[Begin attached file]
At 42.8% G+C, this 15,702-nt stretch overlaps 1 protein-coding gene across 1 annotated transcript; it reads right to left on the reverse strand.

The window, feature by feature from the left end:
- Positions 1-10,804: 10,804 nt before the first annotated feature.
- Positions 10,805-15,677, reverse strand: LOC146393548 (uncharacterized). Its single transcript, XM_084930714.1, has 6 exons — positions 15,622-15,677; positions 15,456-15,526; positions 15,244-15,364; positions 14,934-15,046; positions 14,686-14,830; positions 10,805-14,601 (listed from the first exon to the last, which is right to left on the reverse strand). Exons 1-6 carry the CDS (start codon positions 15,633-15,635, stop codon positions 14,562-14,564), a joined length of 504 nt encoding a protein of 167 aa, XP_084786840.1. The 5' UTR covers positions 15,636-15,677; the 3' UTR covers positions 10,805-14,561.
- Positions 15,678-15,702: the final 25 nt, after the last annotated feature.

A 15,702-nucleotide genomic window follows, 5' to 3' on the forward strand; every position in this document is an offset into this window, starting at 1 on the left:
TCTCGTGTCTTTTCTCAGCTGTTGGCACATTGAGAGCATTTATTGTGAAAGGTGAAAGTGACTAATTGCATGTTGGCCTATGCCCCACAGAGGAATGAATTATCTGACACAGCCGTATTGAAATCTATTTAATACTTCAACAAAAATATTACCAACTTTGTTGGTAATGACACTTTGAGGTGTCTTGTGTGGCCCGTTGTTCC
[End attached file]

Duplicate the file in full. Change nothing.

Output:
At 42.8% G+C, this 15,702-nt stretch overlaps 1 protein-coding gene across 1 annotated transcript; it reads right to left on the reverse strand.

The window, feature by feature from the left end:
- Positions 1-10,804: 10,804 nt before the first annotated feature.
- Positions 10,805-15,677, reverse strand: LOC146393548 (uncharacterized). Its single transcript, XM_084930714.1, has 6 exons — positions 15,622-15,677; positions 15,456-15,526; positions 15,244-15,364; positions 14,934-15,046; positions 14,686-14,830; positions 10,805-14,601 (listed from the first exon to the last, which is right to left on the reverse strand). Exons 1-6 carry the CDS (start codon positions 15,633-15,635, stop codon positions 14,562-14,564), a joined length of 504 nt encoding a protein of 167 aa, XP_084786840.1. The 5' UTR covers positions 15,636-15,677; the 3' UTR covers positions 10,805-14,561.
- Positions 15,678-15,702: the final 25 nt, after the last annotated feature.

A 15,702-nucleotide genomic window follows, 5' to 3' on the forward strand; every position in this document is an offset into this window, starting at 1 on the left:
TCTCGTGTCTTTTCTCAGCTGTTGGCACATTGAGAGCATTTATTGTGAAAGGTGAAAGTGACTAATTGCATGTTGGCCTATGCCCCACAGAGGAATGAATTATCTGACACAGCCGTATTGAAATCTATTTAATACTTCAACAAAAATATTACCAACTTTGTTGGTAATGACACTTTGAGGTGTCTTGTGTGGCCCGTTGTTCC